Salon editorial fellow J.J. Helland follows the Miers nomination process.
President Bush probably thought that all Supreme Court nominee Harriet Miers had to do to get confirmed was show the Senate Judiciary Committee her mash notes saying how cool she thinks the president is. But it turns out confirming Miers may require a bit more finesse than that.
And that lesson could be all the more urgent, especially since President Bush has been taking some heat lately for invoking religion to woo conservative support of Miers. Bush has come under fire for saying in the Oval Office yesterday that part of the White House's "outreach program" to garner support for the nominee included discussing her faith. "People ask me why I picked Harriet Miers They want to know Harriet Miers' background, they want to know as much as they possibly can before they form opinions. And part of Harriet Miers' life is her religion."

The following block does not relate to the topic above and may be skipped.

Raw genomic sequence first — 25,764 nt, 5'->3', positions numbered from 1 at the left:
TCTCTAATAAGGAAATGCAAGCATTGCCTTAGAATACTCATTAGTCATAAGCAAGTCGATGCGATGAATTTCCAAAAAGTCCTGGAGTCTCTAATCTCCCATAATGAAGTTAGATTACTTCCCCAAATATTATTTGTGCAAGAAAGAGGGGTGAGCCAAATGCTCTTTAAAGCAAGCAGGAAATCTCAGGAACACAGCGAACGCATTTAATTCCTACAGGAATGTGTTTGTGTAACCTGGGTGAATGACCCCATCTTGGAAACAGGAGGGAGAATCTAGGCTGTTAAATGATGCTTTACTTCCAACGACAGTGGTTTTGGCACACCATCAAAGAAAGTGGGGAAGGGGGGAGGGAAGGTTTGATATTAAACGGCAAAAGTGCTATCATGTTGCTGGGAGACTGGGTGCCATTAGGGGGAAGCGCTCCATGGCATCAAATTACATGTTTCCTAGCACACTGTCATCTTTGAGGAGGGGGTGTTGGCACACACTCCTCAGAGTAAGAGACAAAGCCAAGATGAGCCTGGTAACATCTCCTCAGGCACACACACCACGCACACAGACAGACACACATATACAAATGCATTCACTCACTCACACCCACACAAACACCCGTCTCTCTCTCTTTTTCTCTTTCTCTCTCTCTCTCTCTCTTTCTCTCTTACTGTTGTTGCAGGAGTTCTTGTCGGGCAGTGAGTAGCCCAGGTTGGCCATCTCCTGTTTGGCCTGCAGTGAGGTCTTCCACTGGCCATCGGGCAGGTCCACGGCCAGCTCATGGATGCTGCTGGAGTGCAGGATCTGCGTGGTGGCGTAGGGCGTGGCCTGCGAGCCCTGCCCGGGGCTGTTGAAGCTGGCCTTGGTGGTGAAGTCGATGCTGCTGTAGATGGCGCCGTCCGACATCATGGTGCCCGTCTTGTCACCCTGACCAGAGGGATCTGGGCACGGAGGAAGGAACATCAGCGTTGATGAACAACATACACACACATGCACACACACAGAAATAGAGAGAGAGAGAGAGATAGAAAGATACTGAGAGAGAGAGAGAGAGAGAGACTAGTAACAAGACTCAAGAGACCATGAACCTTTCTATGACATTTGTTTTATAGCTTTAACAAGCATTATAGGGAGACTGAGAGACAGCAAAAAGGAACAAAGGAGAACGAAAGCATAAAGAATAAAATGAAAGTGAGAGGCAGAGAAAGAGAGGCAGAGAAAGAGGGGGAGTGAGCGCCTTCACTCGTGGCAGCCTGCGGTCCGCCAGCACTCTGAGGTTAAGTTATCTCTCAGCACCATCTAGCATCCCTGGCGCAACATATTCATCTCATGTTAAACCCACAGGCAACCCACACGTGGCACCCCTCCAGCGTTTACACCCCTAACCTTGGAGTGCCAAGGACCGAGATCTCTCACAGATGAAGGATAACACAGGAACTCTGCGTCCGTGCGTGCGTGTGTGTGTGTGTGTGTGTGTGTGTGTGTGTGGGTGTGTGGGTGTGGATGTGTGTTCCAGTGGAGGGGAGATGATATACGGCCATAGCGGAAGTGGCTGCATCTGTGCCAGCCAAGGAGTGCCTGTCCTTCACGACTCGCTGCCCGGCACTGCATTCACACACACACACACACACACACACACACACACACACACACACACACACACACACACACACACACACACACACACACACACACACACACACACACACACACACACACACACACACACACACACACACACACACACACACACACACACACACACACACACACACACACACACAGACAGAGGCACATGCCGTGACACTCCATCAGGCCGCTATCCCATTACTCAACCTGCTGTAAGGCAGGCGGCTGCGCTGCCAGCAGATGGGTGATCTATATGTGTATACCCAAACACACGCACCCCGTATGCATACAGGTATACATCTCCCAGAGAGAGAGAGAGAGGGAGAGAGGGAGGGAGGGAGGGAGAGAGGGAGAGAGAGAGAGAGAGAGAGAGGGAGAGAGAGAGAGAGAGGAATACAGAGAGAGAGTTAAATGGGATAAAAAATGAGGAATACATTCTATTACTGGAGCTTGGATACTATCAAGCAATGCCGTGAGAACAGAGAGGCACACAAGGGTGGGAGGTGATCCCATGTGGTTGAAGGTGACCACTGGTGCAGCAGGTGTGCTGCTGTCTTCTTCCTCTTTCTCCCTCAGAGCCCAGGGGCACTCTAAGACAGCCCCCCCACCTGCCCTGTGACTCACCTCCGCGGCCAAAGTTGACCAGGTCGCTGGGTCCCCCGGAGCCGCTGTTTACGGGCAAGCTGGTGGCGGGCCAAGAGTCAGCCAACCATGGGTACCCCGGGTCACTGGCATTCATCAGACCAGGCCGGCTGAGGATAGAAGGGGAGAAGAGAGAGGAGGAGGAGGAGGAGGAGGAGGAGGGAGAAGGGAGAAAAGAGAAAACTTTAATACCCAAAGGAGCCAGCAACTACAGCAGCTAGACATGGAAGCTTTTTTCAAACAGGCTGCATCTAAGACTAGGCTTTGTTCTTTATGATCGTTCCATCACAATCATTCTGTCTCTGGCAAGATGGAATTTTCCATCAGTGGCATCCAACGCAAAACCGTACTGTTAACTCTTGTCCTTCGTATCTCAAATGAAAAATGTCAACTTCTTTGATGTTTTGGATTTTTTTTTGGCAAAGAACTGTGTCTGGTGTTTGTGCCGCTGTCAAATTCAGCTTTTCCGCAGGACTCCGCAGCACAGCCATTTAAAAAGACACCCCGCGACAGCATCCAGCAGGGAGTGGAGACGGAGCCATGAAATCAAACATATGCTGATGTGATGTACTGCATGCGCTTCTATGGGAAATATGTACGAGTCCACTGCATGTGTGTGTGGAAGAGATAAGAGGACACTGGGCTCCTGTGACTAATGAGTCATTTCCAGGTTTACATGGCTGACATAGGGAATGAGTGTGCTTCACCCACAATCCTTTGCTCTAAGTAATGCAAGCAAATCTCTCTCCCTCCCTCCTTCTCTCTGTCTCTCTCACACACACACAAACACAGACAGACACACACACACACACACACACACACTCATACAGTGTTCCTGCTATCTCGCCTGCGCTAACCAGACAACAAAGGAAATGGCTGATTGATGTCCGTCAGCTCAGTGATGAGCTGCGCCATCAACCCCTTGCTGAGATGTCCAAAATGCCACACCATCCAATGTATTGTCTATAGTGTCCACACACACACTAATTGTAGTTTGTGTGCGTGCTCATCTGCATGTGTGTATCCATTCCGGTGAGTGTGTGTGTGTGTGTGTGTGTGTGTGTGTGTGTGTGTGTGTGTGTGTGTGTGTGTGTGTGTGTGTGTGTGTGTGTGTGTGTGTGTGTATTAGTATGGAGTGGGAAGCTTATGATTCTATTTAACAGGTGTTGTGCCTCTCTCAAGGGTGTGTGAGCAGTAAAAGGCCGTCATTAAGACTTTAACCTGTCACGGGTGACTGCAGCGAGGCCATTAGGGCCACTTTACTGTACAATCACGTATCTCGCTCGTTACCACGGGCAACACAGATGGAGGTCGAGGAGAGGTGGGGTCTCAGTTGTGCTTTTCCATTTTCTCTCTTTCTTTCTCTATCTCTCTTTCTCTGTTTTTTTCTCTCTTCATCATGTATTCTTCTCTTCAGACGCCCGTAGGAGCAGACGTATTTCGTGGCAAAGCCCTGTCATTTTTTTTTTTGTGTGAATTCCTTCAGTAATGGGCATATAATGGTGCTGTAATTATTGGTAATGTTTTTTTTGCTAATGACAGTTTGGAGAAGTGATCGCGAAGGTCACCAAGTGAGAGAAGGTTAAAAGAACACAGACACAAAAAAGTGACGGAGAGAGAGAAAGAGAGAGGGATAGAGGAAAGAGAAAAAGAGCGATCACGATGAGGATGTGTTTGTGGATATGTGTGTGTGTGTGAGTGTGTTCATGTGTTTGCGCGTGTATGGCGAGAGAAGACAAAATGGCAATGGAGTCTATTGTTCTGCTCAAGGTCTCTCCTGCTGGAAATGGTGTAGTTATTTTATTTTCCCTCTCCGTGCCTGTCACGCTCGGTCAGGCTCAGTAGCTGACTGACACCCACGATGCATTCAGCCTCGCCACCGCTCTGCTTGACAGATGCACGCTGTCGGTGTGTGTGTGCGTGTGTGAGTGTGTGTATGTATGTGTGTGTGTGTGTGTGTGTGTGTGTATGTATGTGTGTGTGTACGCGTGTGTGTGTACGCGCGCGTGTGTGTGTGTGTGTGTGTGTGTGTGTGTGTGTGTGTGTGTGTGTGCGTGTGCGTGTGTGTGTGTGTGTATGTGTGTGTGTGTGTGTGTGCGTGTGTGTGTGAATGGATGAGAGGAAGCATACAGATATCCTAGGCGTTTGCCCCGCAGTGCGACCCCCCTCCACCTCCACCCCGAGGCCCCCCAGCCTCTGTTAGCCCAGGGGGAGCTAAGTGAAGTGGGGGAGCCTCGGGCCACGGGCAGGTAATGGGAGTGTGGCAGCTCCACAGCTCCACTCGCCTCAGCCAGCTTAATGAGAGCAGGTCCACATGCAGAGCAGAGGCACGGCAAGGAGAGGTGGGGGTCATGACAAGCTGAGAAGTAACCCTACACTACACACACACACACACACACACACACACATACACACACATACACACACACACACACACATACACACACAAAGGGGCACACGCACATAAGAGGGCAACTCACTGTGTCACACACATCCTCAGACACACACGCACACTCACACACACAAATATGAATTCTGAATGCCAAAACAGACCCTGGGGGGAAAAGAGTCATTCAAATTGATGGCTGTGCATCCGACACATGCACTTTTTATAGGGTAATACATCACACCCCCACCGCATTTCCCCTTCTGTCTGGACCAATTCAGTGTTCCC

Uh, excuse us for being a bit cynical here, but it wasn't too long ago, during the confirmation process for John Roberts, when his Roman Catholic faith became an issue, that conservatives like Texas Sen. John Cornyn were saying, "We have no religious test for public office ... And I think anyone would find that sort of inquiry, if it were actually made, offensive." But isn't that exactly what Bush is doing here, trying to show the religious right that Miers passes the "religious test" with flying colors?
It's rare that we find common ground with Sen. Cornyn on much of anything, but this time we wholeheartedly agree with him: Religious tests are offensive. We wish someone would tell that to the president.